“It is horrifying that we have to fight our own government to save the environment”, strong words from famous landscape photographer Ansel Adams! Although spoken many decades ago it is a daily fact in our world, here in New Jersey it ubiquitous. Our environment is assaulted daily by either unneeded pipeline proposals, refusal to allow alternative sources of energy to get a foot hold, water quality degradation, or some assault on the Pinelands National Reserve, a.k.a. The Pine Barrens, to name a few. For purposes of this blog I will stick with the Pine Barrens as my area to defend.
When you track the evolution the creation of the Pinelands National Reserve you would think that our government would be standing on its head to see that it is maintained and preserved for the original purpose intended by the National Parks and Recreation of 1978, the Pinelands Protection Act of 1980, the Pinelands Comprehensive Management Plan of 1981 and the honor of being named a Biosphere Reserve by UNESCO in 1988. Lots of time, money and effort went into preserving our Pinelands now there is no time, money, or much of an effort to continue its preservation.
For me specifically it is the wanton destruction taking place in Wharton State Forest and the massive amounts of destruction being caused by the off-roading community throughout the Pinelands. Personally, I liken it to the Wild West.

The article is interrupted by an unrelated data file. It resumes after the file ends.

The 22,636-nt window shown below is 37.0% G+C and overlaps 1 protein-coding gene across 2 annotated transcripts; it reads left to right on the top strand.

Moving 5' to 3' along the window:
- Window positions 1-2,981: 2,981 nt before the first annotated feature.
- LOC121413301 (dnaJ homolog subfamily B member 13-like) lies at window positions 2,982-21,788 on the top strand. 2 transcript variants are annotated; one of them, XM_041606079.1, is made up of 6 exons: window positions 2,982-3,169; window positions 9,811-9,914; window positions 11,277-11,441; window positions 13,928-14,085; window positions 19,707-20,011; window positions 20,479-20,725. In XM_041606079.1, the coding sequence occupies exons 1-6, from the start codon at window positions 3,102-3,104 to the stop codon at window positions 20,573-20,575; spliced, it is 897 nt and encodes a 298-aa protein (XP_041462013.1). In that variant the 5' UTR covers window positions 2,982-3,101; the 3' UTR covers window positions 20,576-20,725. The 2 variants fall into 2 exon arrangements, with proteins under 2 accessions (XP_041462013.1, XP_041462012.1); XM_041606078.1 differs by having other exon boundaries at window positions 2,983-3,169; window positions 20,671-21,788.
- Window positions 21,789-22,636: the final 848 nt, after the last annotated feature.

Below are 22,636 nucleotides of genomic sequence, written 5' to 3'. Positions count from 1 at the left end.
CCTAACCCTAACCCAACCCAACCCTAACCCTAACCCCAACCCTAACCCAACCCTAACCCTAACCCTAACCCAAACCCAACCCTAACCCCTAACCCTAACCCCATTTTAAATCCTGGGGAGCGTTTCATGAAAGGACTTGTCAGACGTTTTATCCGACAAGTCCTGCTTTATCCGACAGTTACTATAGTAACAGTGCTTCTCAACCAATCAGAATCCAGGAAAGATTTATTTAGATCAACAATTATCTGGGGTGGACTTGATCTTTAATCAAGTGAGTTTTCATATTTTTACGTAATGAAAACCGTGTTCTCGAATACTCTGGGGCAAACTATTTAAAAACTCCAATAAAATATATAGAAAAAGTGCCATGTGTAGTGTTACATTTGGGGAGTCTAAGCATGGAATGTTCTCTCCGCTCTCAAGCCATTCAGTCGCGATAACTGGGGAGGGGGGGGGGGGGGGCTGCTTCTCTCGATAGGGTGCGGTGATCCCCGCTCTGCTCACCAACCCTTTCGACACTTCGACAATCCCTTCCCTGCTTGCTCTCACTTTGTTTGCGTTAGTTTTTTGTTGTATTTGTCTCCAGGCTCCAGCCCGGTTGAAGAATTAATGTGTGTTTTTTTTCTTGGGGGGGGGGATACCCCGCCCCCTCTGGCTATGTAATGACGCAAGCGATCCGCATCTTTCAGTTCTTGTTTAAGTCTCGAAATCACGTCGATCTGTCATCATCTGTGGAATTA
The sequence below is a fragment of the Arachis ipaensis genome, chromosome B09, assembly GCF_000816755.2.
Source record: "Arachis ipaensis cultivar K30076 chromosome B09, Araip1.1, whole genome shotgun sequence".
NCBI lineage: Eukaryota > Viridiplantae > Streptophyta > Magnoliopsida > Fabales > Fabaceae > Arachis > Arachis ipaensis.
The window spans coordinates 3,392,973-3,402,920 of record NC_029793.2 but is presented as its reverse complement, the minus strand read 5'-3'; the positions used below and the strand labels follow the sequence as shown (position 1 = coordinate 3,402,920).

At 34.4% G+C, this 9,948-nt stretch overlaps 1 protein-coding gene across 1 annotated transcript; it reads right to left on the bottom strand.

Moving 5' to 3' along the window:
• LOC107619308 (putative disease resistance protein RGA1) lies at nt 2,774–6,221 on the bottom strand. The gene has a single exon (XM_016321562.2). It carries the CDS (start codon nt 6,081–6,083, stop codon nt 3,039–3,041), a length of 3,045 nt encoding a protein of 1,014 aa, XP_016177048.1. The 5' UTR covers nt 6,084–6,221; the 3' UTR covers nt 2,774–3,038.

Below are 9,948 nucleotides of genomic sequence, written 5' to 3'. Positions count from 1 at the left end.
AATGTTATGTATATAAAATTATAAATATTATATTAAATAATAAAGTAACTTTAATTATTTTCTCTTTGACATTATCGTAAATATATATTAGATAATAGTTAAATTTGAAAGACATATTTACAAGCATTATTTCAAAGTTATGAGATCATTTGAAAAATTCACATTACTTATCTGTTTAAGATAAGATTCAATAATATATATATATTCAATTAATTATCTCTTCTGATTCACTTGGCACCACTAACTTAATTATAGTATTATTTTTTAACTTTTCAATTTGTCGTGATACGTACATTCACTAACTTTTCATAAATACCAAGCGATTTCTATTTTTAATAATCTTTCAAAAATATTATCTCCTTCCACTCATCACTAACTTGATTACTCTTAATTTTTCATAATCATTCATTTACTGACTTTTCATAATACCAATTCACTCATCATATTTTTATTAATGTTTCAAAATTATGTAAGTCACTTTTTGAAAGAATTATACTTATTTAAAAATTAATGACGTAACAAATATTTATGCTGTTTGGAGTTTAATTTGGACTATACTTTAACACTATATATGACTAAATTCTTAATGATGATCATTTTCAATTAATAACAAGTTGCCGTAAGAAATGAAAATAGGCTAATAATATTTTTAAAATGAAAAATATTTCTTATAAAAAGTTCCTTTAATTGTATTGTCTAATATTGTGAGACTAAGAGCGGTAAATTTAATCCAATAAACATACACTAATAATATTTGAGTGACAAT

4 x 4 Jeep types, dirt bikes and ATVs (ATVs are illegal in all NJ public lands) come and go as they please as if the Pine Barrens is a motorsport arena. We could rename it The Pine Barrens Raceway and it this point it may be appropriate. A culture has developed over decades that our Pine Barrens is just that, barren, and you can run over it with any off-roading machine that you can afford. The off-road community feels that “they” own the Pine Barrens and therefore they can do what they desire there. Even with established laws governing our parks and forest these laws are not well enforced, almost completely ignored by the off-roading public. I am not referring here to the everyday person who owns a Jeep or 4×4 vehicle or dirt bike that loves traveling in the Pinelands to see what is there, enjoying the quiet, the flora and fauna, hunts or fishes, hikes it trails and just loves being in nature. These are the people who park where they should, travel the many sand roads that are usable, obey the 20 MPH speed limit, and leave nothing behind to spoil the visit of the next person. No, the people I am talking about are the ones who operate ATVs in every conceivable corner of the forest because they have a machine that can get them there, operate dirt bikes at high rates of speed, cut unauthorized single tracks into the woods, run up and down fire breaks, create a lot of noise, blow up dust and more or less make the other users of the forest get out of their way, Jeep types that climb every hill that is over 18” high, cut donuts over and over again into paleo dunes, destroy the faces of the ice age gravel hills, run through vernal pools and other wetlands because that is where the mud is, leave behind mounds of beer cans because they can’t get caught with an open container of liquor in NJ, run through the Pine Barrens in large groups (clubs) day and night over the already fragile sand roads, crash through puddles in the roads over and over again until they become mud wallows that have made many roads unusable by anyone but their own kind. Those are the people of New Jersey should all get angry about.